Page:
5. 2012: Madam Helen Sanorita Dzatugbe Matervi. She ran alongside the People’s National Convention's (PNC's) Hassan Ayariga. At the time, Mr. Sekou Nkrumah, son of Osagyefo Dr. Kwame Nkrumah, said that she was "miles ahead" of the flagbearer, Mr. Hassan Ayariga, and that she should have been the presidential candidate.

6. 2008: Petra Amegashie, running mate to Dr. Edward Nasigrie Mahama of the People’s National Convention (PNC). Madam Amegashie, prior to her selection, had served as a secretary-cum-interpreter with the Bay Water Mining Company and had been picked ahead of four other nominees, including well-known figure, Kofi Wayo. Madam Amegashie was one of only two women Vice-Presidential nominees in the race in the 2008 elections.

7. 2008: Patricia Ameku, running mate to Emmanuel Ansah Antwi of the Democratic Freedom Party (DFP).

8. 2000: The first outing of Petra Amegashie (note that she was given the Vice-presidential slot in 2008 as well, running alongside Dr. Edward Nasigrie Mahama of the People’s National Convention), running mate to Dan Lartey of the Great Consolidated Popular Party (GCPP).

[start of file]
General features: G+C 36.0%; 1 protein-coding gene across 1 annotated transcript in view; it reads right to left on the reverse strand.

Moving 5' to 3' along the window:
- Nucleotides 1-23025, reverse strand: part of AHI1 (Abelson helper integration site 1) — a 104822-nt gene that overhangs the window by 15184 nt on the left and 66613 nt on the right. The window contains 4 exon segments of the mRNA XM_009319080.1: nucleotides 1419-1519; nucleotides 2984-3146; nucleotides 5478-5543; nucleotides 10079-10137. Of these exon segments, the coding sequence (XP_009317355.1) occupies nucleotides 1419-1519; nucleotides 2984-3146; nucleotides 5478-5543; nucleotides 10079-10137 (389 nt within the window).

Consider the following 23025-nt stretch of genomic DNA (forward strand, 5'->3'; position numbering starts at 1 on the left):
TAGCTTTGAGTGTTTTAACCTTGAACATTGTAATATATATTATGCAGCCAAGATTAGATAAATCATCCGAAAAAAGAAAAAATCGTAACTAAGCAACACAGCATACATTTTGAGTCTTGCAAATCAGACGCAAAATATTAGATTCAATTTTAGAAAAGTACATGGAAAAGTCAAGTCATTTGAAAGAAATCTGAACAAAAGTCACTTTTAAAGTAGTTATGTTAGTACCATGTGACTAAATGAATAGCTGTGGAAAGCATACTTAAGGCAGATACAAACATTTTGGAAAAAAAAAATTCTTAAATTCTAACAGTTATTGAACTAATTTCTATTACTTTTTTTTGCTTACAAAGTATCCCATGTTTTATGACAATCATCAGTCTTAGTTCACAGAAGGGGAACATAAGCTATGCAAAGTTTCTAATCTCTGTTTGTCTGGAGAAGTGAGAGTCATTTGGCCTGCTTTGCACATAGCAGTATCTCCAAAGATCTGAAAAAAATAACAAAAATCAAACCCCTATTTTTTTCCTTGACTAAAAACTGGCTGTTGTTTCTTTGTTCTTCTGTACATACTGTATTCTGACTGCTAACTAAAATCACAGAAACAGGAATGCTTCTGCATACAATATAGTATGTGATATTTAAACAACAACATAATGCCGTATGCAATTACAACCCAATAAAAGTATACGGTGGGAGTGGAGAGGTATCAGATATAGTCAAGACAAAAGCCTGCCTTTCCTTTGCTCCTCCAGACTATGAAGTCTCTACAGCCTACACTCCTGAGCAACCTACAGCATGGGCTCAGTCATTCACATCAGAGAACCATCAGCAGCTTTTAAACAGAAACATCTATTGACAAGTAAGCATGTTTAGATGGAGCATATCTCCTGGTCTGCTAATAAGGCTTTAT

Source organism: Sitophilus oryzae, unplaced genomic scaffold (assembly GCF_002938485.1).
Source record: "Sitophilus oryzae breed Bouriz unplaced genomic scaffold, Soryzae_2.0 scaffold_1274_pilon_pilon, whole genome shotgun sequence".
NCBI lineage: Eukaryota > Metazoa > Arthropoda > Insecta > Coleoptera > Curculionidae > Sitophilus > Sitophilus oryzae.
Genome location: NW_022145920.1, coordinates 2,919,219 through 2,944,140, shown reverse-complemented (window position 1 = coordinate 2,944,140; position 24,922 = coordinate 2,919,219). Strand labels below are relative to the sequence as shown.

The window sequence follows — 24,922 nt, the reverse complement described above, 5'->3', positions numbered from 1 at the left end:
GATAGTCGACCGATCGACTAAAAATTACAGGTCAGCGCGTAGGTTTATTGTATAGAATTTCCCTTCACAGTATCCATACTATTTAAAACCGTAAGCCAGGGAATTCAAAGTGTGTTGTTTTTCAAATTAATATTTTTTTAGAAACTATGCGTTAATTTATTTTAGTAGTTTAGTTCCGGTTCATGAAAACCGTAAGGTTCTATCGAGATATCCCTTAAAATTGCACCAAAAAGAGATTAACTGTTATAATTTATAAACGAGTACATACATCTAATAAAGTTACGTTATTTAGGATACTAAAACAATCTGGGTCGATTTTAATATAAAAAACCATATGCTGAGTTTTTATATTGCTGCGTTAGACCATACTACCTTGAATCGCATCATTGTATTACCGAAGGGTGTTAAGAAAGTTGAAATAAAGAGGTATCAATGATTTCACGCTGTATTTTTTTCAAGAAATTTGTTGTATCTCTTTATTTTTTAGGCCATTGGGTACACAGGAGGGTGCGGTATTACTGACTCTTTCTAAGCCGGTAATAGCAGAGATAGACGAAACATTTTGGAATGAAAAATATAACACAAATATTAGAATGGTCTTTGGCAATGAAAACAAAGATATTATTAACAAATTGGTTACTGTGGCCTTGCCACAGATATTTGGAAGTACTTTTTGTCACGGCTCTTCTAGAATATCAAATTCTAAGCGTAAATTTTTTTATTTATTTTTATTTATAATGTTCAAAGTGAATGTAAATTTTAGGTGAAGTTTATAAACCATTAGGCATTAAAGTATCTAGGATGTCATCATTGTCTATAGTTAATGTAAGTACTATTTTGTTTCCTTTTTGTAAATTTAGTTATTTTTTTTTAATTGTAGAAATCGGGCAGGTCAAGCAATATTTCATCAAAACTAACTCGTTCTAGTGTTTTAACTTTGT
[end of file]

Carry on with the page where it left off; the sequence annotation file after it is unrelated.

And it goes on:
9. 1996: In that electoral year, Adeline Dedo Nartey ran with Dr. Edward Nasigrie Mahama of the People’s National Convention (PNC).

10. 1992: Professor Naa Afarley Sackeyfio, running mate to now Reverend Dr. Kwabena Darko (popularly known as "Akok) Darko" owing to his poultry business, Darko Farms) of the National Independence Party (NIP). The NIP is a defunct political party formed in 1992 in the run-up to the inauguration of the Fourth Republic of Ghana. The party came to an end in 1993 following a merger with another Nkrumahist party. Professor Naa Afarley Sackeyfio is a product of the Holy Child Senior High School and the University of Ghana. She has, for a long while, been a professor of English at the University of Cape Coast.